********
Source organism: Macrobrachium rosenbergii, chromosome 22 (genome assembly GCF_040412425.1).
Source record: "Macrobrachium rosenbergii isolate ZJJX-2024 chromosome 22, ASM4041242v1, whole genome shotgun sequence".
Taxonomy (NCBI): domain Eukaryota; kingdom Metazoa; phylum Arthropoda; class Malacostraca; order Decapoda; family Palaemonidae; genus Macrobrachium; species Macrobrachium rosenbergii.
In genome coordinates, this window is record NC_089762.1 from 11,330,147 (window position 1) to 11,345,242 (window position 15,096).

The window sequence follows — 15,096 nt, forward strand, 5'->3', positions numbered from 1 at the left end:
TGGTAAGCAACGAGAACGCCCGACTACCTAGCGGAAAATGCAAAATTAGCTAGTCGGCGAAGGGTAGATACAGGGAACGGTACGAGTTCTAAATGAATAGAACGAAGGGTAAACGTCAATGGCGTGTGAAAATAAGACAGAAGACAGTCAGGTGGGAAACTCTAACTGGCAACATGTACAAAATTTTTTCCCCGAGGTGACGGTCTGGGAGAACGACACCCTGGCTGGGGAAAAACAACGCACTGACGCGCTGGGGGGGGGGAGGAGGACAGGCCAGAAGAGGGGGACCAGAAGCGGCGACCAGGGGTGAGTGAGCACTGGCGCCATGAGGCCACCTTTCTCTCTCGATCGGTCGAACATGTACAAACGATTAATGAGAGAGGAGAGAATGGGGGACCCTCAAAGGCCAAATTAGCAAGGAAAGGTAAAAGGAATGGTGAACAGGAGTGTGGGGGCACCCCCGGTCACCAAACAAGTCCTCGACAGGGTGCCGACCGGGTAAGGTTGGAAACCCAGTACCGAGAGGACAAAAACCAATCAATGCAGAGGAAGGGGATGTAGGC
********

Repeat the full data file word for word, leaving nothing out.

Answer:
Source organism: Macrobrachium rosenbergii, chromosome 22 (genome assembly GCF_040412425.1).
Source record: "Macrobrachium rosenbergii isolate ZJJX-2024 chromosome 22, ASM4041242v1, whole genome shotgun sequence".
Taxonomy (NCBI): domain Eukaryota; kingdom Metazoa; phylum Arthropoda; class Malacostraca; order Decapoda; family Palaemonidae; genus Macrobrachium; species Macrobrachium rosenbergii.
In genome coordinates, this window is record NC_089762.1 from 11,330,147 (window position 1) to 11,345,242 (window position 15,096).

The window sequence follows — 15,096 nt, forward strand, 5'->3', positions numbered from 1 at the left end:
TGGTAAGCAACGAGAACGCCCGACTACCTAGCGGAAAATGCAAAATTAGCTAGTCGGCGAAGGGTAGATACAGGGAACGGTACGAGTTCTAAATGAATAGAACGAAGGGTAAACGTCAATGGCGTGTGAAAATAAGACAGAAGACAGTCAGGTGGGAAACTCTAACTGGCAACATGTACAAAATTTTTTCCCCGAGGTGACGGTCTGGGAGAACGACACCCTGGCTGGGGAAAAACAACGCACTGACGCGCTGGGGGGGGGGAGGAGGACAGGCCAGAAGAGGGGGACCAGAAGCGGCGACCAGGGGTGAGTGAGCACTGGCGCCATGAGGCCACCTTTCTCTCTCGATCGGTCGAACATGTACAAACGATTAATGAGAGAGGAGAGAATGGGGGACCCTCAAAGGCCAAATTAGCAAGGAAAGGTAAAAGGAATGGTGAACAGGAGTGTGGGGGCACCCCCGGTCACCAAACAAGTCCTCGACAGGGTGCCGACCGGGTAAGGTTGGAAACCCAGTACCGAGAGGACAAAAACCAATCAATGCAGAGGAAGGGGATGTAGGC